At The Urban Sacred in Southwark conference on 20 April 2016, Victoria Ridgeway (Pre-Construct Archaeology; Newcastle University) examined archaeological evidence for the ritual landscape of Roman Southwark, focussing on evidence of the sacred in both the formal and domestic spheres. Her paper explored the relationship of ritual foci to both the natural and urban landscape, looking at evidence for processional routes, deposition practices, formal temples, areas of burial and the rituals associated with the dead.
Download Victoria’s paper, Roman Southwark’s Ritual Landscape; a study of sacred places in a Roman urban environment (pdf).
Water is key to understanding Roman Southwark. The topography of the area was very different from what we see today. This figure shows the topography of north Southwark around AD50, a low-lying expanse of sandy riverine islands, or eyots, interspersed with braided channels, now buried deep beneath alluvial clays. Orange areas denote approximate extent of burial grounds.
Artist’s impression of a temple complex, on reclaimed land at the edge of the settlement, at a road junction and close to the crossing point onto the southern island as it may have appeared in the third century, looking south-east.
The northern temple at Tabard Square reconstructed with a colonnaded ambulatory and small, unglazed windows. The sacrifice of a ram, pig and bull, the suovetaurilia, is depicted here, based on analogies with sculptures depicting such scenes.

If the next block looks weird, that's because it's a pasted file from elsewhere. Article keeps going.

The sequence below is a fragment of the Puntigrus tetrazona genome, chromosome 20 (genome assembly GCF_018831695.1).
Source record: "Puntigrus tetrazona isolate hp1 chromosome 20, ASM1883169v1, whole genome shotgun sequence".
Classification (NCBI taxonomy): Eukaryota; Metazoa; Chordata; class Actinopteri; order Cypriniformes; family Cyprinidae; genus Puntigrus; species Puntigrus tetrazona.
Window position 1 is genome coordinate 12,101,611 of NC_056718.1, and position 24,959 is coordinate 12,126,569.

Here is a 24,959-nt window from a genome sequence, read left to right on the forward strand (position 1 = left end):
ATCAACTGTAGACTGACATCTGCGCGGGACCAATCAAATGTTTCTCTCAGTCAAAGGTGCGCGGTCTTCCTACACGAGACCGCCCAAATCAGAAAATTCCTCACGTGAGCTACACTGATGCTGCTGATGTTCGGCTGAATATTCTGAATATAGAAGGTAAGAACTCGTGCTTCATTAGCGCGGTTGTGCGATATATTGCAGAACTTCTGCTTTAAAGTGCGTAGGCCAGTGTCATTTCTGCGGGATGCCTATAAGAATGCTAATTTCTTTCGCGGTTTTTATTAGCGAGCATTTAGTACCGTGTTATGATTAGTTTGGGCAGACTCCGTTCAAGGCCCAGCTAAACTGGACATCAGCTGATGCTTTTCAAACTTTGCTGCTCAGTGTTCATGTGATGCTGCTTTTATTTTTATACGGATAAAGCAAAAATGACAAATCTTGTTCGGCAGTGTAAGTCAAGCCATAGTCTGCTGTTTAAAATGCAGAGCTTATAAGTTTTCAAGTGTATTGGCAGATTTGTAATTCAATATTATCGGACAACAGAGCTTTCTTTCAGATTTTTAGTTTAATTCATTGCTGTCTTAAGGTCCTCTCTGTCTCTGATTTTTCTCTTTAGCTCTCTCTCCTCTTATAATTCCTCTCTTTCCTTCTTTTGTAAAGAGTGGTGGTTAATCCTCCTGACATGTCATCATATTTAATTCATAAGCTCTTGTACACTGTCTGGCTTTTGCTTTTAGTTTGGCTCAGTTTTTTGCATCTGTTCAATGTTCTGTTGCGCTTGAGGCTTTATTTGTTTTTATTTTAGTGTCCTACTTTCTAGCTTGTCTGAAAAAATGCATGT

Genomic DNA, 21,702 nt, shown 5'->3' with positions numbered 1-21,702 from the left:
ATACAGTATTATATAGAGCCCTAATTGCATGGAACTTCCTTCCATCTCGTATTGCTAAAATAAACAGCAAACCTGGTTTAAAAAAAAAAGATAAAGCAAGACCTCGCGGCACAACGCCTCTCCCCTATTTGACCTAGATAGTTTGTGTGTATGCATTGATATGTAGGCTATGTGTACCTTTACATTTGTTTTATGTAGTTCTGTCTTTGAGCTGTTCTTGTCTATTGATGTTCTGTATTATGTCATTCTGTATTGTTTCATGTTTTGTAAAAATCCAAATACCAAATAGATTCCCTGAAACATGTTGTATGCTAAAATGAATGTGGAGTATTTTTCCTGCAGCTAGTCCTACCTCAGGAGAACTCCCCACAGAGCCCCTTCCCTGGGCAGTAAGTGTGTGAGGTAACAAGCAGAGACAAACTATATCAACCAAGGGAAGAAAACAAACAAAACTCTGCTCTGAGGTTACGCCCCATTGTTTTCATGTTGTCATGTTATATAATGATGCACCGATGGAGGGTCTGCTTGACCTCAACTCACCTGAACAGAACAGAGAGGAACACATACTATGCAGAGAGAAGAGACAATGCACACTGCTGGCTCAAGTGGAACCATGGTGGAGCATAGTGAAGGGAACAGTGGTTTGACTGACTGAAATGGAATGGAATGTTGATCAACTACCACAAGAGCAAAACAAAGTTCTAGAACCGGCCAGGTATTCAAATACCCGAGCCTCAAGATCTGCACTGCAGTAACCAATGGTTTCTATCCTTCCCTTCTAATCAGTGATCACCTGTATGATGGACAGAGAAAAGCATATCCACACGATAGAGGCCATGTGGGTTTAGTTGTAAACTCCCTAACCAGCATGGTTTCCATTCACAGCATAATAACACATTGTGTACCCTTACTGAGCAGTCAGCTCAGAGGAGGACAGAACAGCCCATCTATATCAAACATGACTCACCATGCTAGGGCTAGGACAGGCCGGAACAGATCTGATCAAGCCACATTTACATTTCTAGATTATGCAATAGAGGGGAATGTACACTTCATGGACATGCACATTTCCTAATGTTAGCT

Folding knife with ivory handle, in the form of a panther, one of the grave goods accompanying the burial of a teenage woman at Lant Street.
Bronze foot from a larger-than-life-size statue, Tabard Square.
Dedicatory inscription, placed in the base of a pit, Tabard Square. This tells us that at least part of the temple complex was dedicated to Mars Camulus (linking Roman and Celtic gods) and was put up by a trader or traveller from northern France.
Complete vessels, pierced after firing, have been found in wells and ditches across Southwark. The deliberate puncturing has been interpreted as decommissioning, or ritual killing, prior to deposition into water.
For further information see:
- Killock, D., Shepherd, J., Gerrard, J., Hayward, Rielly & Ridgeway, V. 2015. Temples and Suburbs; Excavations at Tabard Square, Southwark. London; Pre-Construct Archaeology Monograph 18.
- Ridgeway, V., Leary, K. & Sudds, B., 2013. Roman Burials in Southwark; Excavations at 52-56 Lant Street and 56 Southwark Bridge Road, London SE1. London: Pre-Construct Archaeology Monograph 17
- Divers, D., Mayo, C., Cohen, N. and Jarrett, C. 2009. A New Millennium at Southwark Cathedral: Investigations into the first two thousand years. London: Pre-Construct Archaeology Monograph 8.
- Pre-Construct Archaeology (PCA)